Further complicating matters are those seniors who are covered by a benefits plan that they have either purchased or received as part of their workplace retirement benefits. My office recently surveyed B.C. seniors on this aspect, and we found that 65% of low-income seniors, or households under $30,000, had no supplemental benefits coverage. Paradoxically, our research showed that the higher your income, the more likely you were to be covered by the benefits plan and more able to pay.
To highlight the disparities, I'll use a bicoastal comparison of two 85-year-old single seniors, Margaret and Helen. They're both of sound mind. However, they have some frailty and require daily help in the morning to get up, washed, dressed, and check on their medications. They both have an annual income of $26,000 a year.
The one-bedroom apartment that Margaret rents in Charlottetown costs $696 a month, so she pays $8,300 a year in rent. In P.E.I. there's no copayment for her daily home support. The program includes housekeeping. In addition, Margaret worked for 15 years in the bank after her children left home, so she has a very small but indexed pension, ensuring that her $26,000 income will remain constant in real terms. She also has employer-paid retirement benefits covering her dental and extended health costs.
Now, compare Margaret with Helen, who lives in Vancouver. Helen rents her one-bedroom apartment for $1,054 a month and receives a shelter grant under SAFER, or shelter aid for elderly renters, of $90 a month.
This leaves Helen paying $11,500 a year in rent. In B.C., there's a copayment for her home support. Based on Helen's income, it's $12 a day, or $4,300 a year, for her daily home support, but in B.C. it doesn't include housekeeping. Currently, Helen's neighbour helps her with housecleaning, but she'll be moving soon, and Helen will need to hire someone.
Helen worked most of her life as a bookkeeper for small companies, so she has no company pension or benefits, just the RSP that she converted to a RRIF, which will be depleted at age 90. Then her income will drop by $5,000 a year. Helen pays about $2,000 a year for her dental and extended health benefits.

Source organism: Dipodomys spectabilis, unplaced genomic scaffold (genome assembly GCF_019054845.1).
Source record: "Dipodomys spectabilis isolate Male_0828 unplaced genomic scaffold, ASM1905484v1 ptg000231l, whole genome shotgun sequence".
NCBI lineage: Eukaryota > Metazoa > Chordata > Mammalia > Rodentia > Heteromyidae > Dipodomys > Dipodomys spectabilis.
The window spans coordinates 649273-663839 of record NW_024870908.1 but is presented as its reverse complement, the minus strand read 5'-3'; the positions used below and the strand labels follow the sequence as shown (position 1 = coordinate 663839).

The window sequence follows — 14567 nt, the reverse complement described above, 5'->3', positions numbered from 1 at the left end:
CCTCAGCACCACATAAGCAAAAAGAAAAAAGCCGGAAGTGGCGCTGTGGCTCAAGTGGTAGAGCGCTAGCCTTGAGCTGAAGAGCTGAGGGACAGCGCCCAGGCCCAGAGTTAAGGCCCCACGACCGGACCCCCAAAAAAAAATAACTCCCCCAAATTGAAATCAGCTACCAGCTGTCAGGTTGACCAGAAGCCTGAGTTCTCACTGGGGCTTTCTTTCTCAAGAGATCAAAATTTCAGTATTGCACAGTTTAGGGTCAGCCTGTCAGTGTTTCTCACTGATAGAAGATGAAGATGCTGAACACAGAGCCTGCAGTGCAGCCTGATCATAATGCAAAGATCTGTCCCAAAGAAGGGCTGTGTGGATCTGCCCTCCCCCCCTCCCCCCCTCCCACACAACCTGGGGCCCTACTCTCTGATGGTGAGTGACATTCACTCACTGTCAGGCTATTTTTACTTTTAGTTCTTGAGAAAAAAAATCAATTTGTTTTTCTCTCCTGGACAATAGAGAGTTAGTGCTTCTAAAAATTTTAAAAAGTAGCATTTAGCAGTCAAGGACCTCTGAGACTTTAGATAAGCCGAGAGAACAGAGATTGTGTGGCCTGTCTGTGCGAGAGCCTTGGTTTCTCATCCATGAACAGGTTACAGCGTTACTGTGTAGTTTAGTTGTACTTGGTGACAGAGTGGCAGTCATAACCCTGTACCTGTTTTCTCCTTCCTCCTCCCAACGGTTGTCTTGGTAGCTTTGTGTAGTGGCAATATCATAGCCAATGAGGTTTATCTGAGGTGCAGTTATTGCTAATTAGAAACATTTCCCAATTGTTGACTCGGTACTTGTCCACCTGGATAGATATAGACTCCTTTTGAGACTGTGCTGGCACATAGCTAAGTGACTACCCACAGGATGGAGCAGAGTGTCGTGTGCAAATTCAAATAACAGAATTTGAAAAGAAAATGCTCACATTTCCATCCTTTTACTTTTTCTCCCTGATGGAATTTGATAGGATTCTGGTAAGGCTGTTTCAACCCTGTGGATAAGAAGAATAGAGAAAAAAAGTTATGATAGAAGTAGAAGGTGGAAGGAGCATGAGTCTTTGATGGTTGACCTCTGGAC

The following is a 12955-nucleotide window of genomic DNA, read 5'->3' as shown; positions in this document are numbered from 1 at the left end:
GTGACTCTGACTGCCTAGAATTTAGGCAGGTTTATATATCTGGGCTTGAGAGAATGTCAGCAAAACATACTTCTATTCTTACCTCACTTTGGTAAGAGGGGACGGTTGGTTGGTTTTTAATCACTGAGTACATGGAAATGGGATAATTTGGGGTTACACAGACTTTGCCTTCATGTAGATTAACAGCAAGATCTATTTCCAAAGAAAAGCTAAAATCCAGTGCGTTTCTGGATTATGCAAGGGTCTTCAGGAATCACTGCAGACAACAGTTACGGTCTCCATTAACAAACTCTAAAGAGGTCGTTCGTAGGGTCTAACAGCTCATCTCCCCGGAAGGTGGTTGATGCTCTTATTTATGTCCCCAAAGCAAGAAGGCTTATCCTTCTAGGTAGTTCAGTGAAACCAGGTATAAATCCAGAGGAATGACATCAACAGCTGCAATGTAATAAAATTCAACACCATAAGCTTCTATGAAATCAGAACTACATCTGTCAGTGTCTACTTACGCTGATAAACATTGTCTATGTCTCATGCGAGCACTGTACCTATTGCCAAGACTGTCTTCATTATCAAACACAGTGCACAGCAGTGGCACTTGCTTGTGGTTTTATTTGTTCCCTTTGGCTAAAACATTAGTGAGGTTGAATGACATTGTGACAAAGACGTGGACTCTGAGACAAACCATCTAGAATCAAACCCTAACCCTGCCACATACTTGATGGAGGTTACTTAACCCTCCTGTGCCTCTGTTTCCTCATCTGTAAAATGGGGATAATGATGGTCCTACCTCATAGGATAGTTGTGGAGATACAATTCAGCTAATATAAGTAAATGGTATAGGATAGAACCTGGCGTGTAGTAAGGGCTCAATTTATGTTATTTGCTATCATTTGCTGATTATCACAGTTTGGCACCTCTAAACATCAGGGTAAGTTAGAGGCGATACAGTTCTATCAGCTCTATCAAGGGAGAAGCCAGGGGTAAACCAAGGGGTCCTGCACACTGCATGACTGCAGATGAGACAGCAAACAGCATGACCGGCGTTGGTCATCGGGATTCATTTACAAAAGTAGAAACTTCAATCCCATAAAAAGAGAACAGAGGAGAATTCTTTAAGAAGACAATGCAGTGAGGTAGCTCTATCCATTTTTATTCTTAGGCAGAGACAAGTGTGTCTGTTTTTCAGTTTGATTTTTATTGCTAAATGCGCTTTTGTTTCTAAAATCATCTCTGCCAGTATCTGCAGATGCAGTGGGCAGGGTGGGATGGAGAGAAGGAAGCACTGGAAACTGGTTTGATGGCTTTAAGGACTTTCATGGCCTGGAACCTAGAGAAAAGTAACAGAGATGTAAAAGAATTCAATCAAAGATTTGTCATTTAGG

The result is that after rent and basic health care costs, these two Canadian seniors are left with vastly different incomes. In Charlottetown, Margaret has $16,600, or $1,400 a month, for all her other needs. Helen has $8,300, or $677 a month, for groceries, transportation, cable, clothing, haircuts, etc.
They are the same age and have the same income, same health care needs, same size of apartment, same citizenship, yet one is left with twice the income of the other after paying for very basic needs.
If the concomitant goals are income security and equality for all Canadian seniors, it will require that the federal government examine mandating standards for health care coverage among provinces and tackle the issue of vastly different housing costs for renters, in addition to the fluctuating incomes for seniors who are not covered by indexed workplace pensions or benefit plans. These are the very types of issues that need to be addressed in a national seniors strategy, and indeed the reason we need one. Hopefully, equality of access to health care and housing for all Canadian seniors will be at the forefront of deliberations.
Thank you for your time.